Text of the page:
Mississauga muay thai | Push kick / Teep mastery
It was great to see everyone back this week in spite of weather that would keep a penguin indoors. With this kind of dedication to your goals, the year ahead looks promising.
This week the Muay Thai classes focused on the offensive lead and rear push kicks or ‘teeps’, and how to set up other techniques by faking either push kick. Let’s recap.
1. Establish your jab.
In order to land an effective offensive teep, the first thing you need to do is get your opponent thinking about something else. The jab is a great weapon to use. An effective jab scores a fast point, and gets your opponent to raise their guard to protect their face. Once their guard is up, you should have a clear line of sight into their midsection.
2. Make them respect the teep.
An effective teep to the body should drop the guard of your opponent, opening them up to various attacks to the head. Secondarily, an effective teep will force your opponent to react the next time you raise your knee to throw another one, also known as ‘showing teep.’ The mere action of raising your knee elicits a response from your opponent. Your next attack will be determined by the response you get from your opponent.
3. Weapon selection.
Once you’ve landed an effective teep, you can begin setting up new attacks based on how your opponent reacts to your fake teep. Here are a few examples we covered in class:
If they back up into kicking range, throw your kick. If they drop their hand in an attempt to catch the teep, you have a cross to the head. If they maintain a high and tight guard without moving, you can throw your right knee or a powerful rear leg kick. These are a few examples among many that you can use. It all depends on what you’re hoping to achieve, and what targets your opponent leaves open for you.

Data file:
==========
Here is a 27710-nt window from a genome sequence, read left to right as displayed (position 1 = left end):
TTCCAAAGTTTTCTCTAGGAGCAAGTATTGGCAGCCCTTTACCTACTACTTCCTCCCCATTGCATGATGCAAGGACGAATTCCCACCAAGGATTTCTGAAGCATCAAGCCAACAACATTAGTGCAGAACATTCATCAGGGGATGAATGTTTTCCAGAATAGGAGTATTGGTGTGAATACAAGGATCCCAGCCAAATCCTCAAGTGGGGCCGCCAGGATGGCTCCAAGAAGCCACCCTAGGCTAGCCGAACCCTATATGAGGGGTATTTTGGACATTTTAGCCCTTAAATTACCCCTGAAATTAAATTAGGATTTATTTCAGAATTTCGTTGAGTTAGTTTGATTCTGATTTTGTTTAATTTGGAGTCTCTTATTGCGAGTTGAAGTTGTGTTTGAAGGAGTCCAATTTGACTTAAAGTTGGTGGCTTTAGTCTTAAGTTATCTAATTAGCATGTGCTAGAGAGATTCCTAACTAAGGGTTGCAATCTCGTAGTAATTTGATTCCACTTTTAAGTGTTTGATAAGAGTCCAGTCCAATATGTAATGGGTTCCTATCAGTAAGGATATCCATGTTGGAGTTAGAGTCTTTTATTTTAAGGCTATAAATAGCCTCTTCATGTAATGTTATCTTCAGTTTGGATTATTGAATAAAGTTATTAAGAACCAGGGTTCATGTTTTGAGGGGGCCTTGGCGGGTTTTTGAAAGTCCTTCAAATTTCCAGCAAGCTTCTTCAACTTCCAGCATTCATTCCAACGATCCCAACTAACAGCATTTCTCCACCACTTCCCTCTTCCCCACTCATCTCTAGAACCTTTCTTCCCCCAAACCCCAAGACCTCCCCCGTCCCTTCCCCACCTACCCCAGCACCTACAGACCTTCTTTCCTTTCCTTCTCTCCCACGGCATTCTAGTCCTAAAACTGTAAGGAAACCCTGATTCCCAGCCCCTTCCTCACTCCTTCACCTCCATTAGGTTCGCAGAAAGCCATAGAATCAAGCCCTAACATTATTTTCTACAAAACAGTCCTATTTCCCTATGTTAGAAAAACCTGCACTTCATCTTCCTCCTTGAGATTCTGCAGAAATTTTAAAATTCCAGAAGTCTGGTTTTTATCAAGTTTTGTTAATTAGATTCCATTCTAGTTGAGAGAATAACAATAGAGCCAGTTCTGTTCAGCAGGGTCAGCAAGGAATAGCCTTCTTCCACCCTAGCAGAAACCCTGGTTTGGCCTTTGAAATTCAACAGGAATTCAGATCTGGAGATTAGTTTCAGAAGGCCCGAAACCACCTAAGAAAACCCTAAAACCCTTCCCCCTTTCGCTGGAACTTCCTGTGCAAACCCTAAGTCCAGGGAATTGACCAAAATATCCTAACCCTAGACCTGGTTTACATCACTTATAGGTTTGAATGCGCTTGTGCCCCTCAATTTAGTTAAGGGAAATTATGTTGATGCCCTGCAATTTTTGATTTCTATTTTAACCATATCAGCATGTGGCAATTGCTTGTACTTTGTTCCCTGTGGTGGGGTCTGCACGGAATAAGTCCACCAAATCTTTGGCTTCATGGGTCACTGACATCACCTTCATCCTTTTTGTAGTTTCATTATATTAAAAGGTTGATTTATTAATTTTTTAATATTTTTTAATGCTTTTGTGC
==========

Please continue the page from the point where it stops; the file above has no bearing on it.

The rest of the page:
Here are a few videos from Chris Mauceri & Sean Fagan to demonstrate the wide range of attacks you can employ with the fake push kick.
Notice how Chris throws his teep. He gets his knee up nice and high, his hands are in the correct place, his supporting leg is perfectly straight, and he thrusts his hip forward slightly to extend the leg and add some ‘kick’ to the technique. After he has landed the teep, he returns the kick from where it came, meaning that he doesn’t just drop his leg. He retracts the lower leg, while keeping his knee nice and high to stay balanced, and in case he needs to throw a second attack.
Lastly, in order to sell a good teep, you have to throw a good teep. Practice your teeps on the wall or heavy bag.
You should be aiming to throw 100 teeps per leg, and 25 double teeps per leg. Record your numbers and work towards this new goal. You will notice positive results if you can continue to practice with purpose and a commitment to your goals.
“I fear not the man who has practiced 10,000 kicks once, but I fear the man who has practiced one kick 10,000 times.” – Bruce Lee
Keep practising. See you all next week.